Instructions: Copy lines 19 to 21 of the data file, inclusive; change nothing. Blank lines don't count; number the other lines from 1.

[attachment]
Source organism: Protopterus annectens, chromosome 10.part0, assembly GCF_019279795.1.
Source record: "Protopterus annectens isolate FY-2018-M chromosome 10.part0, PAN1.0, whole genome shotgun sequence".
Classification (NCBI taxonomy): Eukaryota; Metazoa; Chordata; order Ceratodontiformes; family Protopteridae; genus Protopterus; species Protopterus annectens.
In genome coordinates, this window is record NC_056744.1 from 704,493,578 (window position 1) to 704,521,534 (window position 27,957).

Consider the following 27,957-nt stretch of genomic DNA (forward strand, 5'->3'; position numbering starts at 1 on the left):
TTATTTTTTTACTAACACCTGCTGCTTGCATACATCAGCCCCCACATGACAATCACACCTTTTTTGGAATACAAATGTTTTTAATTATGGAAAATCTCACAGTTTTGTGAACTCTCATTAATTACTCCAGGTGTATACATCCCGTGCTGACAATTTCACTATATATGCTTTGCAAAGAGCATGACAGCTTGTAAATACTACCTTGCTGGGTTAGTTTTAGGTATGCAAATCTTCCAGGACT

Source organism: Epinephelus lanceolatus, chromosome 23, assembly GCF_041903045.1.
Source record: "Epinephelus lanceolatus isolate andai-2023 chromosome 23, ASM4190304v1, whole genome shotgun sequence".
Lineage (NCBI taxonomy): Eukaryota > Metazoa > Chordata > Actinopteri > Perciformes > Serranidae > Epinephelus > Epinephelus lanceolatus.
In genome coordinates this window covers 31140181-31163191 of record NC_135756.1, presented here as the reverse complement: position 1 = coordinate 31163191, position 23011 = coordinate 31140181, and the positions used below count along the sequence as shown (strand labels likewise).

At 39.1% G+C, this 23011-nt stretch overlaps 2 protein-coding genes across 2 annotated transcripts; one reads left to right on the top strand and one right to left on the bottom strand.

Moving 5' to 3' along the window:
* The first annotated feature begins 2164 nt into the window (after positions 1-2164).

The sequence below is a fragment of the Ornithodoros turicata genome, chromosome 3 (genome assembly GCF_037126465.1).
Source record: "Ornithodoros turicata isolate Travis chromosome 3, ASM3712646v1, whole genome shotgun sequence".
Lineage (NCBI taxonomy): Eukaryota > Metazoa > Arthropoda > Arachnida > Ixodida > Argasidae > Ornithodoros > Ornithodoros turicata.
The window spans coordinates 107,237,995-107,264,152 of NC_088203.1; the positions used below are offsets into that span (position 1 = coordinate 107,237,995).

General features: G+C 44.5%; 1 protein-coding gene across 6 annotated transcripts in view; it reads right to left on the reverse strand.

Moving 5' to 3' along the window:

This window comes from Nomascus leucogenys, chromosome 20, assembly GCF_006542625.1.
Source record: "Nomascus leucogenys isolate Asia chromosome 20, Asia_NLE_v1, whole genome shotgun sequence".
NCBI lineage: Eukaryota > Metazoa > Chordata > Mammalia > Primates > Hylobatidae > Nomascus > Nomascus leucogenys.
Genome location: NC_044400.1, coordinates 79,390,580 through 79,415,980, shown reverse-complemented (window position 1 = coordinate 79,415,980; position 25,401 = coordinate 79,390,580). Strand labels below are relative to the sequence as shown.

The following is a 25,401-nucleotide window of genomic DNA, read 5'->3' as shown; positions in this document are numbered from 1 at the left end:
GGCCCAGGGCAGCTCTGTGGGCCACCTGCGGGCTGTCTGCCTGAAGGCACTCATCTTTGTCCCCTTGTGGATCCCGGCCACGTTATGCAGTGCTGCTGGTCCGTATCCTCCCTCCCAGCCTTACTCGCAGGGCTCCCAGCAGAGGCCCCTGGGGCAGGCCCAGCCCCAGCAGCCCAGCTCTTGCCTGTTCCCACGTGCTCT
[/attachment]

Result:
Moving 5' to 3' along the window:

This window comes from Nomascus leucogenys, chromosome 20, assembly GCF_006542625.1.
Source record: "Nomascus leucogenys isolate Asia chromosome 20, Asia_NLE_v1, whole genome shotgun sequence".